Some people want to quiz characters to see how knowledgeable they are about their backstory. This was “uncomfortable,” Daniels said, because she was instructed to stick to her character’s original story and avoid referencing any sequels or spinoffs they appeared in.
“It’s like when you go up to Alice and you bring up things that were in the book, not the (1951) ‘Alice in Wonderland’ movie. Those are things that get tricky,” Daniels said. “People (would) come up and try to trick you and bring up things from the book. And I’m like, ‘Well, that’s not me. That’s a different story. This is my story.’
“Just make sure to focus on the film, like, the one film. That’s the best thing you can do — and not bring up random things to, like, catch them,” she added.
‘Let the kids and the character control the interaction’
At the parks, Daniels also witnessed were parents who micromanaged their children’s interactions with characters.
“I always say to have the best interaction with characters, let the kids and the character control the interaction,” she said. “The princesses and the face characters are trained to do the best work, so let them do the work.”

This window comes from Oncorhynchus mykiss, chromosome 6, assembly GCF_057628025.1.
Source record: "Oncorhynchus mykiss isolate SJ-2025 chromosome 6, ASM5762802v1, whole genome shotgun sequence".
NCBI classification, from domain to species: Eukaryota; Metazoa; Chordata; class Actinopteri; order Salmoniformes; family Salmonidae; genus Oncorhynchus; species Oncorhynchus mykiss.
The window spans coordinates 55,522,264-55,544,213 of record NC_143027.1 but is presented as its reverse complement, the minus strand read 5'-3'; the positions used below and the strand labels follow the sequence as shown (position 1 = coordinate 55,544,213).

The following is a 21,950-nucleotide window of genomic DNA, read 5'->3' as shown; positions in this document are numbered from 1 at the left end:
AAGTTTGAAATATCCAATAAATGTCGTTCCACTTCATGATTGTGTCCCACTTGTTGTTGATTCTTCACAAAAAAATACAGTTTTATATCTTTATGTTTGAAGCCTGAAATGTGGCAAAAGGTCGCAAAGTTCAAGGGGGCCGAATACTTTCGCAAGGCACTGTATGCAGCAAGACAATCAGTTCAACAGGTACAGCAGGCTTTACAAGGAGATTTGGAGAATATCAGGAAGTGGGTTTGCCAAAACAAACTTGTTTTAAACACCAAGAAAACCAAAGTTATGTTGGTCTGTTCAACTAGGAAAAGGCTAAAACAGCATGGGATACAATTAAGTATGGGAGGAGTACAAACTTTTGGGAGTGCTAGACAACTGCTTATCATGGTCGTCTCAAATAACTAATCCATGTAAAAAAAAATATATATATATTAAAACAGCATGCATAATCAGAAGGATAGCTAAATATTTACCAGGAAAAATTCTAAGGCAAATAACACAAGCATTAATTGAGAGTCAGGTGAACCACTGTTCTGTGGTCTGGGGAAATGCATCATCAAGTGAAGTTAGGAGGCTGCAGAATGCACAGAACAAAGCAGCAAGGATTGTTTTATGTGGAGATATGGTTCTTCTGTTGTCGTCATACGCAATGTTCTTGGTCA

Allowing the characters to do their jobs helps ensure an “organic” interaction, Daniels said. She added that some people might think it would be helpful to rush through a meet-and-greet so a character can get through the line of fans quicker.
However, she said she preferred the opposite, noting that characters know how to efficiently move the line along if they need to; allowing them to work their magic will help you have a more fulfilling experience.
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Though she warns against trying to trick characters with questions, Daniels still encourages guests to bring up the character’s canon storyline to spark a fun conversation.
A planDisney panelist — someone who provides tips “so you can plan the family vacation of your dreams” on https://plandisney.disney.go.com — agreed that connecting with a character’s story can make for a fun experience.
A Disneyland representative provided The Republic with quotes from planDisney experts, who are independent contractors that receive a Disney vacation or park tickets for their participation, according to the website.
Panelist Kristen N. recommended “wearing a shirt or outfit themed to your favorite friend or prepare questions or quotes.” She also enjoys bringing books for characters to autograph.
As Daniels said, the characters are experts at their jobs. PlanDisney panelist Adrianna H. recommended asking them for suggestions on how to pose for your photos. She also noted that it’s “extra polite” to ask first if you’d like a hug from a Disney character.
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Forcing kids to pose with characters often does not end well, Daniels said.